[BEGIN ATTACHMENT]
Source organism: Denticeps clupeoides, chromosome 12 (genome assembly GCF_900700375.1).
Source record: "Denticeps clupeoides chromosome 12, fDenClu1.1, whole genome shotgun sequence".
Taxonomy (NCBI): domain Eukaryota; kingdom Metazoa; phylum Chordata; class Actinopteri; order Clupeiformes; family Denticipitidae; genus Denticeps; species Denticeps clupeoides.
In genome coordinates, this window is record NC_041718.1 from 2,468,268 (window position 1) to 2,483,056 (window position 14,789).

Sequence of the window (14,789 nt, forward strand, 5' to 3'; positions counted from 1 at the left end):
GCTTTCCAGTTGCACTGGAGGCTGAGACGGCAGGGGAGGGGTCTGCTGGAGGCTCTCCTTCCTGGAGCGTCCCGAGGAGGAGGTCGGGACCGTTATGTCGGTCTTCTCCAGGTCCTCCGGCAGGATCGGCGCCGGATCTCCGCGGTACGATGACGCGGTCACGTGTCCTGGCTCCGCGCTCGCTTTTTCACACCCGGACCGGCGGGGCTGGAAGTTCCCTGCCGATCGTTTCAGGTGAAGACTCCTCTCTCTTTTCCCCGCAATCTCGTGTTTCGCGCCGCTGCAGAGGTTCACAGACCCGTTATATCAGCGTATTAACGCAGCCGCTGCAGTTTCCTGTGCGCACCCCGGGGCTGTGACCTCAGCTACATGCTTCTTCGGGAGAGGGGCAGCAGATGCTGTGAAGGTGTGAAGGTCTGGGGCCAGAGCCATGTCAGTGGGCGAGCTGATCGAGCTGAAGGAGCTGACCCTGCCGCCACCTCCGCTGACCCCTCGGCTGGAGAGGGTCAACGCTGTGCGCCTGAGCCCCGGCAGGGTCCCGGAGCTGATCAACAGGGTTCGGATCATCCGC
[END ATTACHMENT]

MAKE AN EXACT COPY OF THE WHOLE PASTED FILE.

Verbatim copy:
Source organism: Denticeps clupeoides, chromosome 12 (genome assembly GCF_900700375.1).
Source record: "Denticeps clupeoides chromosome 12, fDenClu1.1, whole genome shotgun sequence".
Taxonomy (NCBI): domain Eukaryota; kingdom Metazoa; phylum Chordata; class Actinopteri; order Clupeiformes; family Denticipitidae; genus Denticeps; species Denticeps clupeoides.
In genome coordinates, this window is record NC_041718.1 from 2,468,268 (window position 1) to 2,483,056 (window position 14,789).

Sequence of the window (14,789 nt, forward strand, 5' to 3'; positions counted from 1 at the left end):
GCTTTCCAGTTGCACTGGAGGCTGAGACGGCAGGGGAGGGGTCTGCTGGAGGCTCTCCTTCCTGGAGCGTCCCGAGGAGGAGGTCGGGACCGTTATGTCGGTCTTCTCCAGGTCCTCCGGCAGGATCGGCGCCGGATCTCCGCGGTACGATGACGCGGTCACGTGTCCTGGCTCCGCGCTCGCTTTTTCACACCCGGACCGGCGGGGCTGGAAGTTCCCTGCCGATCGTTTCAGGTGAAGACTCCTCTCTCTTTTCCCCGCAATCTCGTGTTTCGCGCCGCTGCAGAGGTTCACAGACCCGTTATATCAGCGTATTAACGCAGCCGCTGCAGTTTCCTGTGCGCACCCCGGGGCTGTGACCTCAGCTACATGCTTCTTCGGGAGAGGGGCAGCAGATGCTGTGAAGGTGTGAAGGTCTGGGGCCAGAGCCATGTCAGTGGGCGAGCTGATCGAGCTGAAGGAGCTGACCCTGCCGCCACCTCCGCTGACCCCTCGGCTGGAGAGGGTCAACGCTGTGCGCCTGAGCCCCGGCAGGGTCCCGGAGCTGATCAACAGGGTTCGGATCATCCGC